Symbols are immutable objects, are lightweight strings, and are not garbage-collectable. I don't understand how they work in a Rails route or path. For instance, in:

get '/patients/:id', to: 'patients#show'

:id will be replaced by a number, and we get something like /patitent/1. However :id = 1 is not allowed. How is this assignment performed?

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    I believe it's not a symbol, merely a part of a route string, which Rails parses to find an indentifier. – Piotr Kruczek Jul 9 '15 at 11:21
  • I don't understand your logic. '/patients/:id' becoming '/patitent/1' does not mean that :id = 1. 'abc'.gsub(/./, 'x') # => 'xxx' does not mean that a = b = c = 'x'. – sawa Jul 9 '15 at 11:31
  • I don't understand the relevance of immutability, being lightweight strings, or being garbage-collectable to your question. – sawa Jul 9 '15 at 11:34
  • Your claim that symbols are not garbage-collectable is wrong as of now. – sawa Jul 9 '15 at 11:34
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    @sawa I'd say you're being pretty rude, cut the newbie some slack will you? – Jesper Jul 9 '15 at 11:50

The value '/patients/:id' is a normal Ruby string, and although the :id part looks like a symbol, it is not.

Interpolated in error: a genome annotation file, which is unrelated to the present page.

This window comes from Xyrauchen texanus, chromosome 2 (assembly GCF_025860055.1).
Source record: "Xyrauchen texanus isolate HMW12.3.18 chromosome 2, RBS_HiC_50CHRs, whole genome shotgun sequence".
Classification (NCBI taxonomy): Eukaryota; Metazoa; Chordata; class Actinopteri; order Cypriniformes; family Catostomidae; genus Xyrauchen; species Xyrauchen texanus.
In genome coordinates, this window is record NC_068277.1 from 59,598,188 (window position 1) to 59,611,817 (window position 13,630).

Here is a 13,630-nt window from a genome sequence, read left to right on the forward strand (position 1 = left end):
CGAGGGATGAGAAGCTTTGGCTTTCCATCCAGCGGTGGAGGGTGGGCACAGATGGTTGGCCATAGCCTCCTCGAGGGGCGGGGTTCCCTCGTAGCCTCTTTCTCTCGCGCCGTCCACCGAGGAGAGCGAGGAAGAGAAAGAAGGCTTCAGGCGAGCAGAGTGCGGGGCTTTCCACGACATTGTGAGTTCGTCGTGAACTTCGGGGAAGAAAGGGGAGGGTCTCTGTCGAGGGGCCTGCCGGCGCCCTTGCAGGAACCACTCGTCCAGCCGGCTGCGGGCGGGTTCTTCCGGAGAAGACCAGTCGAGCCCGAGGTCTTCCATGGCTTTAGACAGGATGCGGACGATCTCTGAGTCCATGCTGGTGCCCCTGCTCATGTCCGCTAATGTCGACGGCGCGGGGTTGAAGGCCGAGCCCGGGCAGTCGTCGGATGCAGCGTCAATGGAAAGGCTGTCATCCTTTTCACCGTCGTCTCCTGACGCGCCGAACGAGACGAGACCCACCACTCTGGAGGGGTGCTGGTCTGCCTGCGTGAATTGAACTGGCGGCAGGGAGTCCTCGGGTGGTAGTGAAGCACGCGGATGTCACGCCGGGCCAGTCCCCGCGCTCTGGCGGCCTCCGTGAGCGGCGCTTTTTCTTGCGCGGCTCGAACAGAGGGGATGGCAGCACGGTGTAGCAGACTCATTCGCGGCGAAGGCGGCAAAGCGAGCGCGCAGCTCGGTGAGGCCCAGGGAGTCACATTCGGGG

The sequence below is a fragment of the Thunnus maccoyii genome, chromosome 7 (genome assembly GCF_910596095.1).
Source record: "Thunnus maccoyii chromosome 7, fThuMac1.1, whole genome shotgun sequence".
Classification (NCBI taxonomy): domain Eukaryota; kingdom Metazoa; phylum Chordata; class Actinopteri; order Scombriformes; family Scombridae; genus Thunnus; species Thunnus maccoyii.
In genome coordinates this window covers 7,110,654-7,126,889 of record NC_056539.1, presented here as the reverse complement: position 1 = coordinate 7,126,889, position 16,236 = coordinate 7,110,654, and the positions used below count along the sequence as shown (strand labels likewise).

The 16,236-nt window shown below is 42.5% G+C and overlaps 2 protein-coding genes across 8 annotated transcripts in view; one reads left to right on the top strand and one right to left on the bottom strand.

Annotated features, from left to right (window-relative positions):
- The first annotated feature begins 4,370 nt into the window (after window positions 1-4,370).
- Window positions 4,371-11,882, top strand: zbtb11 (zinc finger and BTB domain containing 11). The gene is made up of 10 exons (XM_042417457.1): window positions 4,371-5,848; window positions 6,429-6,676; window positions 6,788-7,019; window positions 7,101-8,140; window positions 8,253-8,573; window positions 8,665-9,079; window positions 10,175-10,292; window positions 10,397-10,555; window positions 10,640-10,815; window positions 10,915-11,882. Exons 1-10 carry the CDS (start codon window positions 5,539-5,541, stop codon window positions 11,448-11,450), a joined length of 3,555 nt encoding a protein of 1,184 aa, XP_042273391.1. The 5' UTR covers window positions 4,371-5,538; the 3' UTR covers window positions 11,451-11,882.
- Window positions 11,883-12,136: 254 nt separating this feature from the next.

When Rails parses the string, it uses the colon to identify a parameter name in the path. When it sets the parameter from receiveing a request like GET /patients/1, it does not attempt to alter the symbol value, but does something like the following

params[:id] = '1'

Note I'm not 100% certain that is doesn't just use the string "id" as the key here. But either way you can see it does not alter any symbol value, but just uses the name of the symbol so you know which key it will be stored under in the params Hash

The similarity between ':id' as part of the URL parameter definition and for when you use the Symbol literal :id might be confusing, but is a design choice shared used in Rack path handling engine so most Ruby web frameworks use the same style.

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